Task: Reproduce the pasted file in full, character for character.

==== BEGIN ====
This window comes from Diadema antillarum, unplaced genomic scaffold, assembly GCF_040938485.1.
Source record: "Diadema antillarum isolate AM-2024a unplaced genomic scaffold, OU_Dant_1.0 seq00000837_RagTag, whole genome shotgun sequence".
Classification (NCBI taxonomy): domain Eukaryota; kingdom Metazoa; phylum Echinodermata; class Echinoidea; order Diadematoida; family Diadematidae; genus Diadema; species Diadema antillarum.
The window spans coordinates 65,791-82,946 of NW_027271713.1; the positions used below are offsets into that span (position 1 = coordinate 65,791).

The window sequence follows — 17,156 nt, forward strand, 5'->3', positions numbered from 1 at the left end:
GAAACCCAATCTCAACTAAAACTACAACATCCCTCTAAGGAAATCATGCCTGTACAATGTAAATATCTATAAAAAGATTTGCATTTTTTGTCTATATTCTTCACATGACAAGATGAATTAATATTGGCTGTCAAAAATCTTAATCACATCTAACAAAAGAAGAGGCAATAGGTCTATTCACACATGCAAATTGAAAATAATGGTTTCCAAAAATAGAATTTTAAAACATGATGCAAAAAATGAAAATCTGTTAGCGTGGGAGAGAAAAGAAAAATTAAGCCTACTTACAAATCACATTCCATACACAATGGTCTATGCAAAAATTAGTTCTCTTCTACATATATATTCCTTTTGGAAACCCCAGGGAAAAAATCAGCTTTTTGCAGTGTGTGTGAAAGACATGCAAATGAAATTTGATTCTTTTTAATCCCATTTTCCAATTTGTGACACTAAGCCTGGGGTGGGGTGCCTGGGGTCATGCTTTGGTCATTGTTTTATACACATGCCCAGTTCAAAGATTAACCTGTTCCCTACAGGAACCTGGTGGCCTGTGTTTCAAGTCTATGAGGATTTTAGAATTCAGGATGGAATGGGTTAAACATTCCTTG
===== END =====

This window comes from Diadema antillarum, unplaced genomic scaffold, assembly GCF_040938485.1.
Source record: "Diadema antillarum isolate AM-2024a unplaced genomic scaffold, OU_Dant_1.0 seq00000837_RagTag, whole genome shotgun sequence".
Classification (NCBI taxonomy): domain Eukaryota; kingdom Metazoa; phylum Echinodermata; class Echinoidea; order Diadematoida; family Diadematidae; genus Diadema; species Diadema antillarum.
The window spans coordinates 65,791-82,946 of NW_027271713.1; the positions used below are offsets into that span (position 1 = coordinate 65,791).

The window sequence follows — 17,156 nt, forward strand, 5'->3', positions numbered from 1 at the left end:
GAAACCCAATCTCAACTAAAACTACAACATCCCTCTAAGGAAATCATGCCTGTACAATGTAAATATCTATAAAAAGATTTGCATTTTTTGTCTATATTCTTCACATGACAAGATGAATTAATATTGGCTGTCAAAAATCTTAATCACATCTAACAAAAGAAGAGGCAATAGGTCTATTCACACATGCAAATTGAAAATAATGGTTTCCAAAAATAGAATTTTAAAACATGATGCAAAAAATGAAAATCTGTTAGCGTGGGAGAGAAAAGAAAAATTAAGCCTACTTACAAATCACATTCCATACACAATGGTCTATGCAAAAATTAGTTCTCTTCTACATATATATTCCTTTTGGAAACCCCAGGGAAAAAATCAGCTTTTTGCAGTGTGTGTGAAAGACATGCAAATGAAATTTGATTCTTTTTAATCCCATTTTCCAATTTGTGACACTAAGCCTGGGGTGGGGTGCCTGGGGTCATGCTTTGGTCATTGTTTTATACACATGCCCAGTTCAAAGATTAACCTGTTCCCTACAGGAACCTGGTGGCCTGTGTTTCAAGTCTATGAGGATTTTAGAATTCAGGATGGAATGGGTTAAACATTCCTTG